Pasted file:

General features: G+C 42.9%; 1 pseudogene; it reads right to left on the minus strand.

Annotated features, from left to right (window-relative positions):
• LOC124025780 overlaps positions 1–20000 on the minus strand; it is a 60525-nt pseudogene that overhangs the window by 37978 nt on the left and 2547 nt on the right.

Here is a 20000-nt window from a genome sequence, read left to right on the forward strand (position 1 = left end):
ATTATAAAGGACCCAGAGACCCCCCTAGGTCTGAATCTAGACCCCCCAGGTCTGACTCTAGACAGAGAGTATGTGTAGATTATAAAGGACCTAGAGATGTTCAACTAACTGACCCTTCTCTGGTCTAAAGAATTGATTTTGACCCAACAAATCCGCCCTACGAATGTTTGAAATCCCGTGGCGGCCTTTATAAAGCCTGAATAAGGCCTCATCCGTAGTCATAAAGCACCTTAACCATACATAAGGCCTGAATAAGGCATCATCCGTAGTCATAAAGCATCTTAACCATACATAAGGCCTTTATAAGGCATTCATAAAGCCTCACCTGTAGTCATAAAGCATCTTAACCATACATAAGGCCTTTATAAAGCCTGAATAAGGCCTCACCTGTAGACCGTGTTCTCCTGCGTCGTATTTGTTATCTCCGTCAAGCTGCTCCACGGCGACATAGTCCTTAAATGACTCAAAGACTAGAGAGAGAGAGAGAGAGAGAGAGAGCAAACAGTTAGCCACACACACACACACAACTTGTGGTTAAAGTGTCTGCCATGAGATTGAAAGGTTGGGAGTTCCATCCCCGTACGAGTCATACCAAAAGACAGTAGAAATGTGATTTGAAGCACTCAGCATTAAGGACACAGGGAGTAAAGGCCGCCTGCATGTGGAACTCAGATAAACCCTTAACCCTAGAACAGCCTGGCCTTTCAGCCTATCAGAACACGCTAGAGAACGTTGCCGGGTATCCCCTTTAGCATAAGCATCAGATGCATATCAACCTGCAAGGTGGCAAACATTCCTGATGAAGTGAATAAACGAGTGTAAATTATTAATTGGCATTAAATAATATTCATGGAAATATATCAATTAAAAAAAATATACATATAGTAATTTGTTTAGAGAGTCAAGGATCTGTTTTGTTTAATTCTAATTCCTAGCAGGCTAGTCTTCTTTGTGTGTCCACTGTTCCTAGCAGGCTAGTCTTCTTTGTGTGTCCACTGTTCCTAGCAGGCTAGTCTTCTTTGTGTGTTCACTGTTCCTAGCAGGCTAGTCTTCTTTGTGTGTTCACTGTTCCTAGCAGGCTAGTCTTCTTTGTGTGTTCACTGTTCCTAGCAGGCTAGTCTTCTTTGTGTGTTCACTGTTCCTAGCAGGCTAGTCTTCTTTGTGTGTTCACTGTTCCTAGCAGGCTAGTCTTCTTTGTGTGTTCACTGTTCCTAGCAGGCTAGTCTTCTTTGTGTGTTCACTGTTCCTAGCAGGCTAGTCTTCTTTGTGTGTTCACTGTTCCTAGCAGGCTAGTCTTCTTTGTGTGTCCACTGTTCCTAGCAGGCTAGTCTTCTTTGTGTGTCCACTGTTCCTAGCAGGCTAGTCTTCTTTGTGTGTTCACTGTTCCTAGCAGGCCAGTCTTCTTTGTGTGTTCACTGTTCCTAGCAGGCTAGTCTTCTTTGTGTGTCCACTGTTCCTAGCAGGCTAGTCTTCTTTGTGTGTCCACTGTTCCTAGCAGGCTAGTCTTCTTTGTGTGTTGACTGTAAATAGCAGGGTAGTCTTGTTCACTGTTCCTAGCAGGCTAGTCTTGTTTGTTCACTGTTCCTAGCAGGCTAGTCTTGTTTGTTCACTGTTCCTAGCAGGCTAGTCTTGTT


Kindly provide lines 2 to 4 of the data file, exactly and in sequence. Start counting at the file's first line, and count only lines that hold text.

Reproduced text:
Annotated features, from left to right (window-relative positions):
• LOC124025780 overlaps positions 1–20000 on the minus strand; it is a 60525-nt pseudogene that overhangs the window by 37978 nt on the left and 2547 nt on the right.

Here is a 20000-nt window from a genome sequence, read left to right on the forward strand (position 1 = left end):